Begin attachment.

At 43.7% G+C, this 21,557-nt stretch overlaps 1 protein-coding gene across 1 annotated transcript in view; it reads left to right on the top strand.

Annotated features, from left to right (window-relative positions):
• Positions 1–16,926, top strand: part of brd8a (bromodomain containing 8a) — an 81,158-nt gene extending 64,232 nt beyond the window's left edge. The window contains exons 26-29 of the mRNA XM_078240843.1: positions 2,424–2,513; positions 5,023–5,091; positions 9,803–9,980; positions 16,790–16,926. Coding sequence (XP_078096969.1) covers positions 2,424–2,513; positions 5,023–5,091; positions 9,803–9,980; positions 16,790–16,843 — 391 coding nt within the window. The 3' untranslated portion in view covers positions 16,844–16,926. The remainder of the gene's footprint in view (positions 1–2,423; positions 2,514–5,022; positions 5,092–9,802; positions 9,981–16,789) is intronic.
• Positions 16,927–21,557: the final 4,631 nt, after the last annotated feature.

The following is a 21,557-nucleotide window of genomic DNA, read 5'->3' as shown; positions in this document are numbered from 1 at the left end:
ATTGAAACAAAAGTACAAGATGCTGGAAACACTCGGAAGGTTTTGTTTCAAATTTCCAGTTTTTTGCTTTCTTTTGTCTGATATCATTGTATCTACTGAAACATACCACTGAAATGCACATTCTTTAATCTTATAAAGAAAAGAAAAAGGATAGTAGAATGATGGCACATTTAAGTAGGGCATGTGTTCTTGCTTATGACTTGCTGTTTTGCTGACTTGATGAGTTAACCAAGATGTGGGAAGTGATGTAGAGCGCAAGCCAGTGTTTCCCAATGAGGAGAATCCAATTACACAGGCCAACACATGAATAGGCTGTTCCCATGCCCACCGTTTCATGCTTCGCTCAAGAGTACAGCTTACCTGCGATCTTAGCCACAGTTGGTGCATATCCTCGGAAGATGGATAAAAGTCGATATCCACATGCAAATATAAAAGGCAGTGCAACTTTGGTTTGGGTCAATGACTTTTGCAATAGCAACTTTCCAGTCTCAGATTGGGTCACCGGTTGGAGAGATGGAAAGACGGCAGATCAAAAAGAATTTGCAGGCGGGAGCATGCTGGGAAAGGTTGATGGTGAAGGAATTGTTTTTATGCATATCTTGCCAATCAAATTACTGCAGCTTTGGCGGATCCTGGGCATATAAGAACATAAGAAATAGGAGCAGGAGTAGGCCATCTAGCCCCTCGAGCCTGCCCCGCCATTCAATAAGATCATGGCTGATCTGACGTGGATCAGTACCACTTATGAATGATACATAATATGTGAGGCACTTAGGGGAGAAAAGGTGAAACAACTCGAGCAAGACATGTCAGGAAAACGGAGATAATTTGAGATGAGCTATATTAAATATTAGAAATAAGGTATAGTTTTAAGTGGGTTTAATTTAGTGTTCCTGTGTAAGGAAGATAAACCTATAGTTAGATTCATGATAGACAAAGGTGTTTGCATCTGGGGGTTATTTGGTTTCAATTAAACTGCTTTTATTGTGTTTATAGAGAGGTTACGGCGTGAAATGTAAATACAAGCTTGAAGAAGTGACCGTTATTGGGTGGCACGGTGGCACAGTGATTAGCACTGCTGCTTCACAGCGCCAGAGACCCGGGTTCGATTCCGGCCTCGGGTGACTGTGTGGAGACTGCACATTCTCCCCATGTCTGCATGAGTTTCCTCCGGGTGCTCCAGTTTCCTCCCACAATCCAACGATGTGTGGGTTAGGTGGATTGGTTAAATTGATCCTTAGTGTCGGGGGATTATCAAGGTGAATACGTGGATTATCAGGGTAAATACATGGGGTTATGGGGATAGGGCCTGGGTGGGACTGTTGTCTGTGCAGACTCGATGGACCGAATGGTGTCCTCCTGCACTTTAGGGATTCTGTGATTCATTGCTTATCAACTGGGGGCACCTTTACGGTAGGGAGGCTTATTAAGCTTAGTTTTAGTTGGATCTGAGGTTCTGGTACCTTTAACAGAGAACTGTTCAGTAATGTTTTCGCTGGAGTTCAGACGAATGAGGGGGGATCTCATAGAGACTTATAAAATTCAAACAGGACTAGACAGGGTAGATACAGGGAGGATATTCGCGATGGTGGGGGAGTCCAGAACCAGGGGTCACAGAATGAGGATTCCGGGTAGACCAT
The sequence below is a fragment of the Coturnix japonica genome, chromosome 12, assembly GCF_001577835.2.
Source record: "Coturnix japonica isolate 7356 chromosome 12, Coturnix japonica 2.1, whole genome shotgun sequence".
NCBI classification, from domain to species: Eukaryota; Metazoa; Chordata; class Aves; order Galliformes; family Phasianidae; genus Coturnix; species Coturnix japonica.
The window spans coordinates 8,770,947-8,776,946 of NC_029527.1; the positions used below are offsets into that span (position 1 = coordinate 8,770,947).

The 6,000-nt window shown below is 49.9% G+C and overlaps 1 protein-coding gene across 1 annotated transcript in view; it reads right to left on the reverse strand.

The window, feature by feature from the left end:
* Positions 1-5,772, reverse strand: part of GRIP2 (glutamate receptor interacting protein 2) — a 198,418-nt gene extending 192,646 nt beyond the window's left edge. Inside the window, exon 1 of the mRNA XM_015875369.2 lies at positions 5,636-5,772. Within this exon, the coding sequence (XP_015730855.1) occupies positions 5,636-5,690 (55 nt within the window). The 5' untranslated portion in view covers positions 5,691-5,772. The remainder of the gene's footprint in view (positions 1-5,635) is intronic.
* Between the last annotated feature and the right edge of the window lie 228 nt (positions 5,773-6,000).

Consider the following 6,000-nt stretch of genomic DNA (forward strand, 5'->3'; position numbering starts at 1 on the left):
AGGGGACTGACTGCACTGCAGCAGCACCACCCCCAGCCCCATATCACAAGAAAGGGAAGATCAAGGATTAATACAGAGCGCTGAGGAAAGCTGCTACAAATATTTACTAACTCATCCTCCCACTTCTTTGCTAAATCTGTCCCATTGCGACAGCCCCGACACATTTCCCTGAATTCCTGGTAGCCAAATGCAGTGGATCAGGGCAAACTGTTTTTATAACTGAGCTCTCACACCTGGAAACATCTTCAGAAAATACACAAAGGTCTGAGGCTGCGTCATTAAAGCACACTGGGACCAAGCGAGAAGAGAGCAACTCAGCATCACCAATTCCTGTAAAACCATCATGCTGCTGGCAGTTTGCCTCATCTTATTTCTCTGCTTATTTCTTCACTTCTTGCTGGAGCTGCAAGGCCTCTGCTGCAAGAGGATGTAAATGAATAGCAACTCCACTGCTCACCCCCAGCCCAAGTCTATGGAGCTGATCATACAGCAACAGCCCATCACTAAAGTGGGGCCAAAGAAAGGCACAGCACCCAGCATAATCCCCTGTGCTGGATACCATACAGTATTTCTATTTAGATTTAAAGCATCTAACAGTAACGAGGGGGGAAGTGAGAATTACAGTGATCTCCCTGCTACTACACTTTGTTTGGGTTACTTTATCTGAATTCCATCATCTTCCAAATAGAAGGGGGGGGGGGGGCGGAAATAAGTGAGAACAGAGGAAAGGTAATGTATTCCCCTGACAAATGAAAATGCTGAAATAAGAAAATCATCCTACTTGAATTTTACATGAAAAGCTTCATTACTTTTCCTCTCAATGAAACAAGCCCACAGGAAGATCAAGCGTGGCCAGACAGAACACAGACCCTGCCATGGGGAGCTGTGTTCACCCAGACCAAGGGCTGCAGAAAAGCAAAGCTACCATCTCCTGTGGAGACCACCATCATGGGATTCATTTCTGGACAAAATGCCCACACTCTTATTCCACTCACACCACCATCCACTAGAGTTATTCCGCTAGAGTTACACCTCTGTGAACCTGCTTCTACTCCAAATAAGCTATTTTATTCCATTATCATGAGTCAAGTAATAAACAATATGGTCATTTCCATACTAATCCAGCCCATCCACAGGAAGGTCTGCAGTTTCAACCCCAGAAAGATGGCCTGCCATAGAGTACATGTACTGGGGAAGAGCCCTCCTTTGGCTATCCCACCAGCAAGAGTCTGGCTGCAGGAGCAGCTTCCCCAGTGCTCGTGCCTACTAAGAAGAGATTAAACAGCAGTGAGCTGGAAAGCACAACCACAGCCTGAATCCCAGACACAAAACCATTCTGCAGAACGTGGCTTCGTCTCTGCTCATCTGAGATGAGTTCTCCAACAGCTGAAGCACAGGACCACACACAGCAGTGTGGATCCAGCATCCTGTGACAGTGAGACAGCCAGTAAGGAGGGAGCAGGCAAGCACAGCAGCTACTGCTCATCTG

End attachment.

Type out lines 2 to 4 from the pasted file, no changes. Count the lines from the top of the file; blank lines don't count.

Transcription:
Annotated features, from left to right (window-relative positions):
• Positions 1–16,926, top strand: part of brd8a (bromodomain containing 8a) — an 81,158-nt gene extending 64,232 nt beyond the window's left edge. The window contains exons 26-29 of the mRNA XM_078240843.1: positions 2,424–2,513; positions 5,023–5,091; positions 9,803–9,980; positions 16,790–16,926. Coding sequence (XP_078096969.1) covers positions 2,424–2,513; positions 5,023–5,091; positions 9,803–9,980; positions 16,790–16,843 — 391 coding nt within the window. The 3' untranslated portion in view covers positions 16,844–16,926. The remainder of the gene's footprint in view (positions 1–2,423; positions 2,514–5,022; positions 5,092–9,802; positions 9,981–16,789) is intronic.
• Positions 16,927–21,557: the final 4,631 nt, after the last annotated feature.